US6086244A - Low power, cost effective, temperature compensated, real time clock and method of clocking systems - Google Patents

Low power, cost effective, temperature compensated, real time clock and method of clocking systems Download PDF

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US6086244A
US6086244A US08822601 US82260197A US6086244A US 6086244 A US6086244 A US 6086244A US 08822601 US08822601 US 08822601 US 82260197 A US82260197 A US 82260197A US 6086244 A US6086244 A US 6086244A
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clock
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Rong Yin
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STMicroelectronics lnc
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    • G04GELECTRONIC TIME-PIECES
    • G04G3/00Producing timing pulses
    • G04G3/02Circuits for deriving low frequency timing pulses from pulses of higher frequency

Abstract

A temperature compensated clock and method of clocking systems are provided. The clock preferably has an oscillator for generating an oscillating waveform signal at a preselected frequency and a frequency divider responsive to the oscillator for dividing the frequency of the oscillating waveform signal. A temperature monitoring circuit is positioned responsive to a voltage input signal independent of temperature and a voltage input signal proportional to temperature for monitoring temperature variations. A temperature compensating circuit, preferably including a programmable scaling circuit, is responsive to the frequency divider and the temperature monitoring circuit for scaling the divided frequency of the generated waveform and thereby advantageously produces a temperature compensated output timing signal.

Description

FIELD OF THE INVENTION

The present invention relates to electronic systems and, more particularly, to the field of electronic timing systems.

BACKGROUND OF THE INVENTION

Over the years, various electronic timing systems, clocks, or clocking circuits for electronic systems have been developed. Clocks often use a crystal oscillator, e.g., a quartz-crystal resonator, for frequency stability. The very high stiffness and elasticity of piezoelectric quartz make it possible to produce resonators extending from approximately 1 KHz to 200 MHz. Clocks using a crystal oscillator, for example, have been developed which operate at low power and maintain good accuracy at low cost. The disadvantage of these clocks, however, is that they can maintain their timing accuracy only over a narrow temperature range. Outside this narrow temperature range, the frequency variation becomes quite large and the timing error increases considerably. Some of these timing inaccuracies, for example, can be attributed to the inadequate performance of the crystal oscillator.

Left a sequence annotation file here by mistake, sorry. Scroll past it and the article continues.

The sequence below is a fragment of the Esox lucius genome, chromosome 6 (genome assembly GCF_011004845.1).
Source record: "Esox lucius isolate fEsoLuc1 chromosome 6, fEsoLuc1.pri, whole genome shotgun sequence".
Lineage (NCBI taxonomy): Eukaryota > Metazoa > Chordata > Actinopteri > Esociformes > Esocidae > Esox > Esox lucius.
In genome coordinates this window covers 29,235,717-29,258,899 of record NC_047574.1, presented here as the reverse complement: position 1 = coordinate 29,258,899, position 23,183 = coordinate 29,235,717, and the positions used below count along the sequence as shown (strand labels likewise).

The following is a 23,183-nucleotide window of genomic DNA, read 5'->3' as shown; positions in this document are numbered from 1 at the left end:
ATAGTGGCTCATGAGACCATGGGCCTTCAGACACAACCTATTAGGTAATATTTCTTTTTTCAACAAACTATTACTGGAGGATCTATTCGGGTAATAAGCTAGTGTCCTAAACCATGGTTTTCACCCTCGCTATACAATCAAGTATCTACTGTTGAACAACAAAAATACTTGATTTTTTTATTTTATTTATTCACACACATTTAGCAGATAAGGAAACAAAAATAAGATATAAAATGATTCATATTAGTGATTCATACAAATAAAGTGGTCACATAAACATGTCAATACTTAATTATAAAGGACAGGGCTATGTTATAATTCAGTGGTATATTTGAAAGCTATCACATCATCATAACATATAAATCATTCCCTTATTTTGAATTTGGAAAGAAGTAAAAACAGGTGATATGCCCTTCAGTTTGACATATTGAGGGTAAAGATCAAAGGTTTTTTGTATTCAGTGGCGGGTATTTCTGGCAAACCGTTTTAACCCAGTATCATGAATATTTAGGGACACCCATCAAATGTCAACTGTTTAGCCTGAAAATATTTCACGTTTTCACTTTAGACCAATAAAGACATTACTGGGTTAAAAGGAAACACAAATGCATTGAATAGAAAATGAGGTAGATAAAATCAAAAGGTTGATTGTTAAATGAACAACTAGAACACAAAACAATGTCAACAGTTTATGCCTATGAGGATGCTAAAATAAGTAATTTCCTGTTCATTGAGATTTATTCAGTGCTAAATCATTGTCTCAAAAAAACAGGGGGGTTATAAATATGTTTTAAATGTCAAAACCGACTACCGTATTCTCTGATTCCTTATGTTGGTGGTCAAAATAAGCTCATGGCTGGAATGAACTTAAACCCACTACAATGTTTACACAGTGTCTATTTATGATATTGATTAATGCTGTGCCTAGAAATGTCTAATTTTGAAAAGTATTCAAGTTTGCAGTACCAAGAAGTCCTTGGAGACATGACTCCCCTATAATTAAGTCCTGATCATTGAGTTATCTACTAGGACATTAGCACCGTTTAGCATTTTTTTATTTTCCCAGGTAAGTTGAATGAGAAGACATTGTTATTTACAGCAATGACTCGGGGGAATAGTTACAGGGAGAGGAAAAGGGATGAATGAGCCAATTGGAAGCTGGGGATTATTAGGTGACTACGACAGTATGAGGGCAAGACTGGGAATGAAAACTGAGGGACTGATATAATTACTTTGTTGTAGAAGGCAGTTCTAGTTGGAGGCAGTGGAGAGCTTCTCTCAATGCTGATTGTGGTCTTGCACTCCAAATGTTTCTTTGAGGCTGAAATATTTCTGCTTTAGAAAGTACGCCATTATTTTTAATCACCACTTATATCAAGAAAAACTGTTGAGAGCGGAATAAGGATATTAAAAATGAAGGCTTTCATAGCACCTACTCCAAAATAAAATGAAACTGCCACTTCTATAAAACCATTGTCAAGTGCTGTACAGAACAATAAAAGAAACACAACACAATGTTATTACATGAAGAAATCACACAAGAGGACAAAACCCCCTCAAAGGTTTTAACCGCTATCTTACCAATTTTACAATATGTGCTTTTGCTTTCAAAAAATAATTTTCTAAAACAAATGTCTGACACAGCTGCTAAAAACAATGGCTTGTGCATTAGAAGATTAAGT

The performance characteristics of a crystal oscillator, e.g., a quartz-crystal resonator, generally depend on both the particular cut and the mode of vibration. Each "cut-mode" combination is considered as a separate piezoelectric element, and the more commonly used elements often are designated with letter symbols. The temperature coefficient of the frequency of the crystal varies with different cuts, i.e., with the crystal dimensions, and, generally, a parabolic frequency variation with temperature can be observed.

In order to improve the frequency accuracies of clocks, some clocks have also been developed which use a high precision crystal oscillator with a better temperature coefficient, such as a temperature compensated crystal oscillator ("TCXO"). The TCXO requires a temperature sensor and a more accurate crystal. These clocks, however, have the disadvantages of requiring considerably more power, size, and weight than the original simple clock. Also, these clocks are generally more expensive due to the complicated design and the high cost of the special crystal.

Another conventional approach for a clock is to use two crystals. Instead of using a high precision crystal oscillator and a temperature sensor to measure the temperature (e.g., a TXCO), a very temperature stable high frequency crystal or oscillator is used in this approach as a reference frequency. The high frequency crystal has good performance characteristics over the operating temperature range. In other words, the frequency change versus temperature variation is a relatively flat line instead of a parabolic curve. This high frequency crystal can be used to generate a reference frequency, for example, every 10 minutes. Meanwhile, another normal crystal, e.g., 32 KHz, of the clock also is always operating or running and requires only a low level of current. The normal crystal operates in a dual mode by turning one of the load capacitors on and off. This means that the crystal either has a fast frequency by about 75 parts per million ("ppm") or a slow frequency by 35 ppm. By comparing the 32 KHz frequency with the reference frequency every 10 minutes, the 32 KHz frequency can be adjusted automatically by selecting the dual mode operating time. Nevertheless, a clock using this approach is expensive and can be complex.

SUMMARY OF THE INVENTION

With the foregoing in mind, the present invention advantageously provides a cost effective temperature compensated real time clock which does not require an additional crystal or a microprocessor. The present invention also advantageously provides a real time clock and method that produce a timing signal which has been calibrated or compensated for various changes in temperature which may occur over time. The present invention further advantageously provides a simple, low power, and inexpensive real time clock and method for use in various systems.